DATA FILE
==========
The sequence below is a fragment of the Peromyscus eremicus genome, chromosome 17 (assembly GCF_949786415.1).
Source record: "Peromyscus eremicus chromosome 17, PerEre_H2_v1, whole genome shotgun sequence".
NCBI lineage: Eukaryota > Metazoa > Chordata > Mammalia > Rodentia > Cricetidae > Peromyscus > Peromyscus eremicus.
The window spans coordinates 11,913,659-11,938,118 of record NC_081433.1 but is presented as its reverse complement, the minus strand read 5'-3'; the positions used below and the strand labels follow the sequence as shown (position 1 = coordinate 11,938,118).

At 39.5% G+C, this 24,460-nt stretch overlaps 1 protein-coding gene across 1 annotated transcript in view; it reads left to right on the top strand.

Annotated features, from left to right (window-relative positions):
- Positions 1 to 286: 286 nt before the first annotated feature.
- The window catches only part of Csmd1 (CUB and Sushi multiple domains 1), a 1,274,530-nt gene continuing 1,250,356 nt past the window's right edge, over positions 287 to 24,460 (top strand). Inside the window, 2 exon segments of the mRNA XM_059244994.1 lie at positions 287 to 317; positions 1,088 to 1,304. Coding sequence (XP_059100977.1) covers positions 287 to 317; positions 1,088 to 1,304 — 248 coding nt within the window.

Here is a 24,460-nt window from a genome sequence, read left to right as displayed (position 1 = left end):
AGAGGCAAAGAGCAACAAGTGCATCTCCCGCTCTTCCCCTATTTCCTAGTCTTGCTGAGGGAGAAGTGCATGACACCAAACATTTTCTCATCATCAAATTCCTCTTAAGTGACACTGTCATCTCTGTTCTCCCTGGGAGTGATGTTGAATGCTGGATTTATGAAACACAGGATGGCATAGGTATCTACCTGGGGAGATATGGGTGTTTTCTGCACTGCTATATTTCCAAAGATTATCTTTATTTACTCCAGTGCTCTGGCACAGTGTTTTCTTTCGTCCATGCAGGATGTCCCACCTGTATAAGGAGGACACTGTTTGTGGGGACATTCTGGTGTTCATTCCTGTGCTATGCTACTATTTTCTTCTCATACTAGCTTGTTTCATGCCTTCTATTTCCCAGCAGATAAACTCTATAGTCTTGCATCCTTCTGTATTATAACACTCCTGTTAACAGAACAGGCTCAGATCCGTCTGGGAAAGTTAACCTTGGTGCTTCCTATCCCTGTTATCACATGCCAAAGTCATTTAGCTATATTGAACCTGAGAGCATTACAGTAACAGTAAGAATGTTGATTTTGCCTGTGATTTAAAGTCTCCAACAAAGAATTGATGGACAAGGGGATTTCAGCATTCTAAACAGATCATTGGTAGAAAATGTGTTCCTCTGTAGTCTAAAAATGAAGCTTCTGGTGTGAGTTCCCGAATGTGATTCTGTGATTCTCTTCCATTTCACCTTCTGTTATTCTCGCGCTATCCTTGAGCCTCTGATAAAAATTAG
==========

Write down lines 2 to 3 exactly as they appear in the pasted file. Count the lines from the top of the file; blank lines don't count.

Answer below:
Source record: "Peromyscus eremicus chromosome 17, PerEre_H2_v1, whole genome shotgun sequence".
NCBI lineage: Eukaryota > Metazoa > Chordata > Mammalia > Rodentia > Cricetidae > Peromyscus > Peromyscus eremicus.